(BRUSSELS) – Two EU directives on critical and digital infrastructure entered into force Monday to strengthen EU resilience against online and offline threats from cyberattacks to crime, risks to health or natural disasters.
The Directive on measures for a high common level of cybersecurity across the Union (NIS 2 Directive) is set to ensure a safer and stronger Europe by significantly expanding the sectors and type of critical entities falling under its scope. These include providers of public electronic communications networks and services, data centre services, wastewater and waste management, manufacturing of critical products, postal and courier services and public administration entities, as well as the healthcare sector more broadly.
It is also expected to strengthen the cybersecurity risk management requirements that companies are obliged to comply with, as well as streamline incident reporting obligations with more precise provisions on reporting, content and timeline. The NIS2 Directive replaces the rules on the security of network and information systems, the first EU-wide legislation on cybersecurity.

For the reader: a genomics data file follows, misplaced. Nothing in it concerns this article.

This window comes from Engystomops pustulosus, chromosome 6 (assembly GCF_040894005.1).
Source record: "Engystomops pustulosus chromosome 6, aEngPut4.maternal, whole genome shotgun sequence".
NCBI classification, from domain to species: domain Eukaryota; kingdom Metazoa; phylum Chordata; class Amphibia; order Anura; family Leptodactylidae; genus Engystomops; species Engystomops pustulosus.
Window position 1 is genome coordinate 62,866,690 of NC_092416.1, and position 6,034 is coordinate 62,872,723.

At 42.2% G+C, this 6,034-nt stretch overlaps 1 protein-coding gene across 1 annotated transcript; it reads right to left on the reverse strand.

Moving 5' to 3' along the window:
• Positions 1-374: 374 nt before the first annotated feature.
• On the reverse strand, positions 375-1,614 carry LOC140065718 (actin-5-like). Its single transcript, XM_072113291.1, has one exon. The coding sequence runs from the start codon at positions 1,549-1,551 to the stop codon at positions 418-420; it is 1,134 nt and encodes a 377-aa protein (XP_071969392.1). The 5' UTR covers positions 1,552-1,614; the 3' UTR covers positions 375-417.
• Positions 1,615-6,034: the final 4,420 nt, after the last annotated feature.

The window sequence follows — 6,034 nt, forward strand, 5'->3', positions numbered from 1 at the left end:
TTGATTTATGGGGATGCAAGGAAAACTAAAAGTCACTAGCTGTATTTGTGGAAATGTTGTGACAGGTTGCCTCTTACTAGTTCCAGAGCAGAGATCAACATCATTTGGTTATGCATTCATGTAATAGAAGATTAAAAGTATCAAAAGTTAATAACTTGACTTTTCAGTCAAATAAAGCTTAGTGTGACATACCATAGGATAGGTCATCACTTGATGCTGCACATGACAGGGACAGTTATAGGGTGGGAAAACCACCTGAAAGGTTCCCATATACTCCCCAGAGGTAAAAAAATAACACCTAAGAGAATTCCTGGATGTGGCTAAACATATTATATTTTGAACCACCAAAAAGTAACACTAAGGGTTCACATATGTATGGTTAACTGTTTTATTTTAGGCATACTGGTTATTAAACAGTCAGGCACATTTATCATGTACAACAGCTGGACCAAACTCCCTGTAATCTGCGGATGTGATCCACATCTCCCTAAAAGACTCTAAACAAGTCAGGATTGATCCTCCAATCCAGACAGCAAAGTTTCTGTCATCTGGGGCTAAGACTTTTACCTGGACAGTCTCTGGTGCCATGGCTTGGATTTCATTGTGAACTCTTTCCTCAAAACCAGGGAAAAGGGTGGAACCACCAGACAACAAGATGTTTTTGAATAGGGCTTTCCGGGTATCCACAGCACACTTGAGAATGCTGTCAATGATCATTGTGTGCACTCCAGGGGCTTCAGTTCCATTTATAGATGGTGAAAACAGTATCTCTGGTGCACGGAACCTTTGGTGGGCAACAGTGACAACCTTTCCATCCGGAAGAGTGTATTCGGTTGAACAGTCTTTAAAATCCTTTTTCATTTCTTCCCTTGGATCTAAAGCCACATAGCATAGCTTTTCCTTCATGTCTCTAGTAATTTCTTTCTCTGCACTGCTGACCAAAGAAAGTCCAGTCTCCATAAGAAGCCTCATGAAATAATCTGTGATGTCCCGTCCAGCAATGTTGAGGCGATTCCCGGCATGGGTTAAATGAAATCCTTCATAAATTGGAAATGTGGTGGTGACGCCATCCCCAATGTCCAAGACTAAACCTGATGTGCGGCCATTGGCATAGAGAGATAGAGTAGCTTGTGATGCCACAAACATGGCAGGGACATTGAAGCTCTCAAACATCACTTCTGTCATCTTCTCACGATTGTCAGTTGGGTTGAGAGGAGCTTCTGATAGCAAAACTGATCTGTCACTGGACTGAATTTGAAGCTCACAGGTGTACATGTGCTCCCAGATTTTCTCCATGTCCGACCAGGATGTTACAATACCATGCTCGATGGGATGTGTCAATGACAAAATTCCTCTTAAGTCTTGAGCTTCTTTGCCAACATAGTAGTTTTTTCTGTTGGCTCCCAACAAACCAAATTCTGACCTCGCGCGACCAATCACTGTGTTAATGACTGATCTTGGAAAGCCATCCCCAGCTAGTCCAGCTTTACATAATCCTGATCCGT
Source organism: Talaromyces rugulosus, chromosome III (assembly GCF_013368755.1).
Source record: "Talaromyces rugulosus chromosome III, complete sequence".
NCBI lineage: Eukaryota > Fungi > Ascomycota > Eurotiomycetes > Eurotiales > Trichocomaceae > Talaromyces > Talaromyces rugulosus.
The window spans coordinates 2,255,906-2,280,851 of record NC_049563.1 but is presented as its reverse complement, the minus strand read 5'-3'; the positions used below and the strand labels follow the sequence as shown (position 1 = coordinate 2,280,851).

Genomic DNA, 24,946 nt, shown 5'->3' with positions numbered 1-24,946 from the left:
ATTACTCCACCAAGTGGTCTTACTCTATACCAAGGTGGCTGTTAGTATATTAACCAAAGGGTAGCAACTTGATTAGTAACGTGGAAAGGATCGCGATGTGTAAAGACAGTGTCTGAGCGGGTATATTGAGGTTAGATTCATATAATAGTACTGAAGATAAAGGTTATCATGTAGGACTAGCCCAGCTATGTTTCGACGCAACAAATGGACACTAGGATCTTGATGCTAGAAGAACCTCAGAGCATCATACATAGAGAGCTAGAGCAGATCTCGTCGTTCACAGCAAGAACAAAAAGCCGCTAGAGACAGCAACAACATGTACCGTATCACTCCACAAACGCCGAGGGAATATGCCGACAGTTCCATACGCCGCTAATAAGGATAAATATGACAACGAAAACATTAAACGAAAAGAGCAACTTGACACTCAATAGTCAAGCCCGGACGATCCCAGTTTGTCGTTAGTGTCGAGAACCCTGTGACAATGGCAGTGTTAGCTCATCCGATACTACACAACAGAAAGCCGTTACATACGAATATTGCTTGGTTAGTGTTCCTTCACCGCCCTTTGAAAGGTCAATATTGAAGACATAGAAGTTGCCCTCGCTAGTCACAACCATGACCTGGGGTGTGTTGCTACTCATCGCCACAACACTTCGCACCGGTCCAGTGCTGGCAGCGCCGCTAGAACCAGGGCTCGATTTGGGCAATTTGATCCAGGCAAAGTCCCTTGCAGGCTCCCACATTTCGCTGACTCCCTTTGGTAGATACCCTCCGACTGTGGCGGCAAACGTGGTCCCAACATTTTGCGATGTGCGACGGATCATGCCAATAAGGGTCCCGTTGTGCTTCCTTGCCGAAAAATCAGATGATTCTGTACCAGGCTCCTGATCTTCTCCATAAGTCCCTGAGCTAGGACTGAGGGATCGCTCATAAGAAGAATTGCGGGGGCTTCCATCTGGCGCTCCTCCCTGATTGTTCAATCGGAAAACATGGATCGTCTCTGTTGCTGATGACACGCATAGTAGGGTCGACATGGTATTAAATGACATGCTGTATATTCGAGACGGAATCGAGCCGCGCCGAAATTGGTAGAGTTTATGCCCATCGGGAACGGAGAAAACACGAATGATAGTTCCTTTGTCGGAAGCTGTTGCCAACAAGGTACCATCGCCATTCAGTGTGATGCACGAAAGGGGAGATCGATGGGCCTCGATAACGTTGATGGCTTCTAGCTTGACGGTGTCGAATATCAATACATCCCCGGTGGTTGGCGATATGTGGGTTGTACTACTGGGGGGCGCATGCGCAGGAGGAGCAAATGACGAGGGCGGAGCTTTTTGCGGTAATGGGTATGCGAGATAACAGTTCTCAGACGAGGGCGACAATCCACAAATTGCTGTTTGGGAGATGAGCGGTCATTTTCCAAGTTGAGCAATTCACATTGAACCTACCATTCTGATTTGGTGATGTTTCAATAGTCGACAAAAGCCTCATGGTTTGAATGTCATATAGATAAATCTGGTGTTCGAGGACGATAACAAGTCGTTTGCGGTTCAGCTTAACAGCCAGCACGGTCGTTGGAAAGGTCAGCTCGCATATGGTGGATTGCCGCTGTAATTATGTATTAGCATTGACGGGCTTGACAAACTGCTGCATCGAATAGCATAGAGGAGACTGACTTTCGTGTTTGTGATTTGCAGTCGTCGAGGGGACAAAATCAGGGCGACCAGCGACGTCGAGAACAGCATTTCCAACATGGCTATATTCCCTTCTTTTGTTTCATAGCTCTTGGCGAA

Against an ever more complex risk landscape, the Directive on the resilience of critical entities (CER Directive) replaces the European Critical Infrastructure Directive of 2008. The new rules will strengthen the resilience of critical infrastructure to a range of threats, including natural hazards, terrorist attacks, insider threats, or sabotage. 11 sectors will be covered: energy, transport, banking, financial market infrastructures, health, drinking water, wastewater, digital infrastructure, public administration, space and food. Member States will need to adopt a national strategy and carry out regular risk assessments to identify entities that are considered critical or vital for society and the economy.
EU Member States have 21 months to transpose both Directives into national law. During this time, Member States shall adopt and publish the measures necessary to comply with them.